Institutional status roles and implicit bias


Status Roles and Implicit Bias

The effects of implicit bias on institutional functioning challenge the view of institutions as networks of status roles connected by interlocking commitments of the agents who occupy them, who also agree to the institutional arrangement, and who are accepted by others as meeting the corresponding membership conditions (Kirk Ludwig 2017, From Plural to Institutional Agency: Collective Action II. Oxford: Oxford University Press).

Drawing on the findings from recent studies in political science, psychology, economics, and higher education concerning the effects of implicit bias on women’s institutional status, I demonstrate that implicit bias regularly prevents minority members’ actions from being collectively accepted as performed properly even if the minority agents follow the rules exactly as prescribed. That is, minority group members’ intentions in action would match collectively accepted conditional intentions for the exercise of one’s agency in performing their status roles, but the group’s collective acceptance of their performance, due to implicit bias triggered by stereotypes originating in the history of the institution in which minorities have been underrepresented, would establish the meaning of their performance as not (fully) fitting the collectively accepted institutional plan. A variant of this is not being credited for a performance outcome that is fully utilized by the group.

Thus, minorities’ formally granted relation of membership is often not properly validated. Collective acceptance of their institutional performance doesn’t engender an appropriate connection between these agents and the collectively accepted conditional we-intentions tied to the constitutive rules in accordance with which the agents who sustain the institution should act.

Moreover, if they counteract (consciously or non-consciously) the bias-tainted acceptance of their performance to retain their position at the institution or advance, minorities often play by the rules different from those prescribed by their official role.

This undermines the possibility of joint intentional action that Ludwig considers to be at the heart of institutional functioning: minority actors frequently cannot share a plan at the time of acting with the rest of the group because (1) their status role performance is constructed, via collective acceptance by the rest of the group, as not corresponding to the description given in the shared plan, and/or (2) they are possibly playing by different rules, and/or (3) they are not properly accepted as group members. These systemic occurrences affecting minorities make we-intentions in group actions hard to realize.

Ludwig’s theory of institutional functioning relies on institutional status-role performers’ being normally credited with the outcomes of their actions and included in the web of interlocking commitments in accordance with their exhibited agential capacity, which is often not the case in the environments affected by implicit bias that causes a non-uniform reception of equivalent status role performances by minorities and the majority. To address the disruptions to joint intentional actions introduced by implicit bias, I outline how incorporating the notion of ‘we-part awareness’ (connected in a joint action to the shared sense of group membership) into Ludwig’s theory may enhance it for theorizing non-ideal institutional environments.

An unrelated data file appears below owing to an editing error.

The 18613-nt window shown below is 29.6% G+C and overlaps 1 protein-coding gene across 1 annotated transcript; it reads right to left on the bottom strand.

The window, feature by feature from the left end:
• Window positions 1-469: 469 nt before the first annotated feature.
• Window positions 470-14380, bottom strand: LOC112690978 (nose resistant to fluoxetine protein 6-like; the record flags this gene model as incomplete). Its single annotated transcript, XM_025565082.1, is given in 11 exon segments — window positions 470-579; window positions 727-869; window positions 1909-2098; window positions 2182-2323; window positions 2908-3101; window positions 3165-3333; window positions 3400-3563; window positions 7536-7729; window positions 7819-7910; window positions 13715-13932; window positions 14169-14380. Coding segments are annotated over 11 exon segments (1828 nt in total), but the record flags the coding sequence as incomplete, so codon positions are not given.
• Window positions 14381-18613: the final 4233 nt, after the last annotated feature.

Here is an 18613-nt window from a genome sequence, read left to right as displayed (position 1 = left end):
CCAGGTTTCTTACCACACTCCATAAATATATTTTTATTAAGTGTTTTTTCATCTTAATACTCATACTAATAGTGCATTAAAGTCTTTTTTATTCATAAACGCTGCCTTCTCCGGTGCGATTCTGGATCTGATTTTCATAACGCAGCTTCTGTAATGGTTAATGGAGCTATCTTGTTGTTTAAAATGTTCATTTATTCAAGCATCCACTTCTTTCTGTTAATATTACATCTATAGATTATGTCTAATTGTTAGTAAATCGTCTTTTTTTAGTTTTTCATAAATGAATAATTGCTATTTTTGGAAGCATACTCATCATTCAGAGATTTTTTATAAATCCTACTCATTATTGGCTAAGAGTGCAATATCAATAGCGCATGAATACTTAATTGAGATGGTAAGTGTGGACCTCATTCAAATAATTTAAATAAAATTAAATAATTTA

5 thoughts on “Institutional status roles and implicit bias

  1. Hi Anna!

    I really enjoyed your talk and the way you weave together (1) implicit and explicit attitudes and (2)(a) being a member of the group while not completely being recognized / (2)(b) not being recognized while fulfilling the conditions to be a member.
    A question popped up while you were linking these ideas to Kirk Ludwig’s work. Do you think that 2a and 2b pose the same threat to his theory about the nature of institutions / sharing we-intentions?

    See you at your life session!

    1. Moltchanova, Anna says:

      Hi Judith,
      thank you very much for the comments and for joining the discussion session!

      I think that both 2a and 2b would interfere with a minority agent’s having a we-intention, as the agent is both constructed as not a full member and as not acting according to the plan in implicit bias.
      Here is how I would approach this via the classic view of status functions:
      Three components of “X counts as Y in C” should be distinguished:
      (0) What X counts as conditionally collectively accepted
      (1) what X counts as in being incorporated in the institutional functioning and
      (2) what X counts as when attributed to the agent.